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In the 1930s, pioneers in the field of population genetics, such as Ronald Fisher, Sewall Wright and J. The false contradiction between Darwin's theory, genetic mutations, and Mendelian inheritance was thus reconciled.In the 1920s and 1930s the so-called modern synthesis connected natural selection and population genetics, based on Mendelian inheritance, into a unified theory that applied generally to any branch of biology.Hugo de Vries connected Darwin's pangenesis theory to Weismann's germ/soma cell distinction and proposed that Darwin's pangenes were concentrated in the cell nucleus and when expressed they could move into the cytoplasm to change the cells structure.De Vries was also one of the researchers who made Mendel's work well-known, believing that Mendelian traits corresponded to the transfer of heritable variations along the germline. Haldane set the foundations of evolution onto a robust statistical philosophy.Scientists continue to study various aspects of evolutionary biology by forming and testing hypotheses, constructing mathematical models of theoretical biology and biological theories, using observational data, and performing experiments in both the field and the laboratory.All life on Earth shares a common ancestor known as the last universal common ancestor (LUCA), In terms of practical application, an understanding of evolution has been instrumental to developments in numerous scientific and industrial fields, including agriculture, human and veterinary medicine, and the life sciences in general.The crucial break from the concept of constant typological classes or types in biology came with the theory of evolution through natural selection, which was formulated by Charles Darwin in terms of variable populations.Partly influenced by An Essay on the Principle of Population (1798) by Thomas Robert Malthus, Darwin noted that population growth would lead to a "struggle for existence" in which favorable variations prevailed as others perished.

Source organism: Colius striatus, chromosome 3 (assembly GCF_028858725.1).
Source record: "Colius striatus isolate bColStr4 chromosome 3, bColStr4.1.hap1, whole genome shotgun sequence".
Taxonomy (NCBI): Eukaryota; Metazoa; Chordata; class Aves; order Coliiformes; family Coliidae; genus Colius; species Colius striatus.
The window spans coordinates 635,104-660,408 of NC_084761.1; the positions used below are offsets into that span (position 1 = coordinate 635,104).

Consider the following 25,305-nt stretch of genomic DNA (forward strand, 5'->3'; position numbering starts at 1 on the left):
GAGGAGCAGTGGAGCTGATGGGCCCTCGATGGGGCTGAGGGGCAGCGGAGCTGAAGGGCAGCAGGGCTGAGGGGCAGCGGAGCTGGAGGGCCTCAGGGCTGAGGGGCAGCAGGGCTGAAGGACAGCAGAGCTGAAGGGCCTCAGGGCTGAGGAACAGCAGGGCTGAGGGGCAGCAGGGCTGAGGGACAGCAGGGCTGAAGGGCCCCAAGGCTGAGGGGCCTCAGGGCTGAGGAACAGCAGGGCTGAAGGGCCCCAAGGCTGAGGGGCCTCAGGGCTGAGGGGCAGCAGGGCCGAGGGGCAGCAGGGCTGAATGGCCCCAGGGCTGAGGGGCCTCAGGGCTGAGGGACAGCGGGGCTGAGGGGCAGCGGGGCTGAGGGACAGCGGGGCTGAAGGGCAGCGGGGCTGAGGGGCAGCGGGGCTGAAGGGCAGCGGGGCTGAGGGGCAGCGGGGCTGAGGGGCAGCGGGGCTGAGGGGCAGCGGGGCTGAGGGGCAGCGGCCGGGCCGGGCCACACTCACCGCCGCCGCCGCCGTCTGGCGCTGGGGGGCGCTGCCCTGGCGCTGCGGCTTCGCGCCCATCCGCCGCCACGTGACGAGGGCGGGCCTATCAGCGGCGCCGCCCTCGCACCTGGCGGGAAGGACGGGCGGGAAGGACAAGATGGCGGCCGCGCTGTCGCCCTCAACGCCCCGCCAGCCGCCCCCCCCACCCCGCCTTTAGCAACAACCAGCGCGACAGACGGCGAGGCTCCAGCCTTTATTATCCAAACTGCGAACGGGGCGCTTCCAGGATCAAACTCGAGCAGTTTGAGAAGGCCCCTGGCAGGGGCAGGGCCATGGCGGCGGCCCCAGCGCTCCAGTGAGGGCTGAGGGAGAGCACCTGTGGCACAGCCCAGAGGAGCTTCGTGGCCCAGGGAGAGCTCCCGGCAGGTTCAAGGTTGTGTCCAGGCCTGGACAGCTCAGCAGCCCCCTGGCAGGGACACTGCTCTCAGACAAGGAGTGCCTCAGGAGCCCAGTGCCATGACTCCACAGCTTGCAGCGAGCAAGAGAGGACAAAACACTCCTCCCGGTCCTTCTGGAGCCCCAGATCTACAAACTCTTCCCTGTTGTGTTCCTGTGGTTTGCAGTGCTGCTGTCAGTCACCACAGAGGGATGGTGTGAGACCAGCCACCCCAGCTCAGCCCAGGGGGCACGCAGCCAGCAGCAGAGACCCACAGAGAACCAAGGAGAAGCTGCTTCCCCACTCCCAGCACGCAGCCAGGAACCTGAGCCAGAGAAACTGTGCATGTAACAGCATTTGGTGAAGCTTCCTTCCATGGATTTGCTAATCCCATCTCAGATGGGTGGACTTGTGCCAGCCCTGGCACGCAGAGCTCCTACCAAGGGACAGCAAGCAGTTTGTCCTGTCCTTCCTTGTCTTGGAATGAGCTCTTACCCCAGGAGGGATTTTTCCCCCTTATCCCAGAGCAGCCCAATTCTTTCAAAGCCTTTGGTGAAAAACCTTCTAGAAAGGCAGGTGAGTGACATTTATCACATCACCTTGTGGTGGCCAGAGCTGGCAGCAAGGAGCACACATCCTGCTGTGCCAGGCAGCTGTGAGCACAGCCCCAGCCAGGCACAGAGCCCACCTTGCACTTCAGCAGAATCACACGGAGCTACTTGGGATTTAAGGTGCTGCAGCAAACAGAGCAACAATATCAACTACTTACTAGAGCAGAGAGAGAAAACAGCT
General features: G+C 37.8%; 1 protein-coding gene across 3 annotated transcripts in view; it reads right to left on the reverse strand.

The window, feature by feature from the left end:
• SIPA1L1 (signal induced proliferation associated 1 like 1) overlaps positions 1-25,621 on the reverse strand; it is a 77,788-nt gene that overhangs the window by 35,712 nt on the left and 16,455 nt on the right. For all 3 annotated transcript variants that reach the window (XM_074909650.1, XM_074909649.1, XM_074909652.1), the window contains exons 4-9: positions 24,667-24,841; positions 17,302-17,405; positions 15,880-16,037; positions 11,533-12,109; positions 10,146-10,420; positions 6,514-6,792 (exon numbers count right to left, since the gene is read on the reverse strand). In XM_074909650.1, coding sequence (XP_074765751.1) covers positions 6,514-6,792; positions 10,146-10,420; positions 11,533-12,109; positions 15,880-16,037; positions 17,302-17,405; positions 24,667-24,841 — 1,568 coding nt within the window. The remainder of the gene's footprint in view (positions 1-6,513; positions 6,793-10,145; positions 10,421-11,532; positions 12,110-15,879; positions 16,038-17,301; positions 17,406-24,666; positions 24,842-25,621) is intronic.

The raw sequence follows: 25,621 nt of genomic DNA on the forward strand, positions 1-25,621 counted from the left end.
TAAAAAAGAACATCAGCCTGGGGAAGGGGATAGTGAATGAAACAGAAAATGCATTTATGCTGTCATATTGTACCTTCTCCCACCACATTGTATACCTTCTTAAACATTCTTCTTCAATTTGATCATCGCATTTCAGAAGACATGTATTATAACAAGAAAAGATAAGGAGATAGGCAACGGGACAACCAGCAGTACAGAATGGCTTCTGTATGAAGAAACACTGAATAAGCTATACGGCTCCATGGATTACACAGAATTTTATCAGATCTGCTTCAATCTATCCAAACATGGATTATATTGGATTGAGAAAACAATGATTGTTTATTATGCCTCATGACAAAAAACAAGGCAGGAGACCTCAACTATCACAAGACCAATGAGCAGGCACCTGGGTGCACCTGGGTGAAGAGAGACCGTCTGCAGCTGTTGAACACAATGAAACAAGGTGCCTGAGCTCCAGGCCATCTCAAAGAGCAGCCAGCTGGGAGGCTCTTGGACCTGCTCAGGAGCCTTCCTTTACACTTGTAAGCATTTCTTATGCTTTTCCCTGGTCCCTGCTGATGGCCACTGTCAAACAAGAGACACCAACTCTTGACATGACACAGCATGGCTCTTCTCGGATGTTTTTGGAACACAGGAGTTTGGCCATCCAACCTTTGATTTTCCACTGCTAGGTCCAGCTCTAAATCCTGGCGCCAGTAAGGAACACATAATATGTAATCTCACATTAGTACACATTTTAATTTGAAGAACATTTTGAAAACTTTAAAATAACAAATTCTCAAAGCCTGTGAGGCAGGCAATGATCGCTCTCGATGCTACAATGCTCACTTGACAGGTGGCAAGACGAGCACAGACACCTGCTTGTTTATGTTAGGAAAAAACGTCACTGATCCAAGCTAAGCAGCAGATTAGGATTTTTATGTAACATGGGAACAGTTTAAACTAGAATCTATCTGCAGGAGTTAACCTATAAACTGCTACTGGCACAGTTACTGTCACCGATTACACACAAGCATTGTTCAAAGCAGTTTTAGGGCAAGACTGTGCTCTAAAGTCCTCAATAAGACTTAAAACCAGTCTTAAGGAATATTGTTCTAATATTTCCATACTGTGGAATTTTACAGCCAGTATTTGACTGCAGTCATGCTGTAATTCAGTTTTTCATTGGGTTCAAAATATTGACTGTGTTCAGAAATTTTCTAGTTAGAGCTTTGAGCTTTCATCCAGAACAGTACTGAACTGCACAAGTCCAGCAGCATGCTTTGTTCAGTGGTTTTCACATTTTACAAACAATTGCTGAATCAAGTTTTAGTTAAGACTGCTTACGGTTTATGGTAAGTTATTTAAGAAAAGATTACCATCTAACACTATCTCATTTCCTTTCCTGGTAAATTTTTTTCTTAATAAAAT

In the 17th century, the new method of modern science rejected the Aristotelian approach.Repeated formation of new species (speciation), change within species (anagenesis), and loss of species (extinction) throughout the evolutionary history of life on Earth are demonstrated by shared sets of morphological and biochemical traits, including shared DNA sequences.These shared traits are more similar among species that share a more recent common ancestor, and can be used to reconstruct a biological "tree of life" based on evolutionary relationships (phylogenetics), using both existing species and fossils.Discoveries in evolutionary biology have made a significant impact not just in the traditional branches of biology but also in other academic disciplines, including biological anthropology, and evolutionary psychology.This was part of a medieval teleological understanding of nature in which all things have an intended role to play in a divine cosmic order.